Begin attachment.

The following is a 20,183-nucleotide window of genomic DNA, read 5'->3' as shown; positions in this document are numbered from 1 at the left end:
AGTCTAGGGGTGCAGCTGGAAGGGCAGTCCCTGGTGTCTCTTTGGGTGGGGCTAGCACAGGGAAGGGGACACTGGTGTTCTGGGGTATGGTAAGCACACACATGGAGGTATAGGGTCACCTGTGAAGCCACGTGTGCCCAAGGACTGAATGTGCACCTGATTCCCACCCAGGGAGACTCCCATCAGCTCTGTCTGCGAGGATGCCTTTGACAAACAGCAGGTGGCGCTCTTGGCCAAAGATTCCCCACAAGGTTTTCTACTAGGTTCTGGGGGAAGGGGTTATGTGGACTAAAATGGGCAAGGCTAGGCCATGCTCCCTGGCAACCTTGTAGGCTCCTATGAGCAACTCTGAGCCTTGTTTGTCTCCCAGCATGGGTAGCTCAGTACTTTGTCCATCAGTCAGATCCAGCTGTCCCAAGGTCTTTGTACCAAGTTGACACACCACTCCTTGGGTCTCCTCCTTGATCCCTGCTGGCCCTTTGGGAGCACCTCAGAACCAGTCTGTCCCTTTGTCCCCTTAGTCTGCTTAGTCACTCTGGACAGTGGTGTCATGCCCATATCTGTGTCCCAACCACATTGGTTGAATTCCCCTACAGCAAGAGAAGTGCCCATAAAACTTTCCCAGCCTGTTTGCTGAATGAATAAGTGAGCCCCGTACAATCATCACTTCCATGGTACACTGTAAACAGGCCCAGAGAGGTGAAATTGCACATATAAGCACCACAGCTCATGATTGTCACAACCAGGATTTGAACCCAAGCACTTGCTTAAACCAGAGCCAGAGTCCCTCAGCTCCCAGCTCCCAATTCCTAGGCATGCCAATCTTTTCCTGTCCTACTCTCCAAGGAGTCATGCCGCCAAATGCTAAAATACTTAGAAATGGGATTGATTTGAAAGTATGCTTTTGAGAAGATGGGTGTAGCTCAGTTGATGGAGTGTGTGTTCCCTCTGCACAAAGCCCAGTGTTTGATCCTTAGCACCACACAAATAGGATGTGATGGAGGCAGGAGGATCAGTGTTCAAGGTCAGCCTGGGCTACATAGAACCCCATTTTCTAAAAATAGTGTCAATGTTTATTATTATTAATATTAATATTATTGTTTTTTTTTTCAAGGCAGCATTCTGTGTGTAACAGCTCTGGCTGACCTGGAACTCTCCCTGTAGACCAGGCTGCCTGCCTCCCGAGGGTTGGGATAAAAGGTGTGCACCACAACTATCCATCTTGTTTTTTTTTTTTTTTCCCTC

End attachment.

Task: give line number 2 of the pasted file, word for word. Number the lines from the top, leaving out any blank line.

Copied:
AGTCTAGGGGTGCAGCTGGAAGGGCAGTCCCTGGTGTCTCTTTGGGTGGGGCTAGCACAGGGAAGGGGACACTGGTGTTCTGGGGTATGGTAAGCACACACATGGAGGTATAGGGTCACCTGTGAAGCCACGTGTGCCCAAGGACTGAATGTGCACCTGATTCCCACCCAGGGAGACTCCCATCAGCTCTGTCTGCGAGGATGCCTTTGACAAACAGCAGGTGGCGCTCTTGGCCAAAGATTCCCCACAAGGTTTTCTACTAGGTTCTGGGGGAAGGGGTTATGTGGACTAAAATGGGCAAGGCTAGGCCATGCTCCCTGGCAACCTTGTAGGCTCCTATGAGCAACTCTGAGCCTTGTTTGTCTCCCAGCATGGGTAGCTCAGTACTTTGTCCATCAGTCAGATCCAGCTGTCCCAAGGTCTTTGTACCAAGTTGACACACCACTCCTTGGGTCTCCTCCTTGATCCCTGCTGGCCCTTTGGGAGCACCTCAGAACCAGTCTGTCCCTTTGTCCCCTTAGTCTGCTTAGTCACTCTGGACAGTGGTGTCATGCCCATATCTGTGTCCCAACCACATTGGTTGAATTCCCCTACAGCAAGAGAAGTGCCCATAAAACTTTCCCAGCCTGTTTGCTGAATGAATAAGTGAGCCCCGTACAATCATCACTTCCATGGTACACTGTAAACAGGCCCAGAGAGGTGAAATTGCACATATAAGCACCACAGCTCATGATTGTCACAACCAGGATTTGAACCCAAGCACTTGCTTAAACCAGAGCCAGAGTCCCTCAGCTCCCAGCTCCCAATTCCTAGGCATGCCAATCTTTTCCTGTCCTACTCTCCAAGGAGTCATGCCGCCAAATGCTAAAATACTTAGAAATGGGATTGATTTGAAAGTATGCTTTTGAGAAGATGGGTGTAGCTCAGTTGATGGAGTGTGTGTTCCCTCTGCACAAAGCCCAGTGTTTGATCCTTAGCACCACACAAATAGGATGTGATGGAGGCAGGAGGATCAGTGTTCAAGGTCAGCCTGGGCTACATAGAACCCCATTTTCTAAAAATAGTGTCAATGTTTATTATTATTAATATTAATATTATTGTTTTTTTTTTCAAGGCAGCATTCTGTGTGTAACAGCTCTGGCTGACCTGGAACTCTCCCTGTAGACCAGGCTGCCTGCCTCCCGAGGGTTGGGATAAAAGGTGTGCACCACAACTATCCATCTTGTTTTTTTTTTTTTTTCCCTC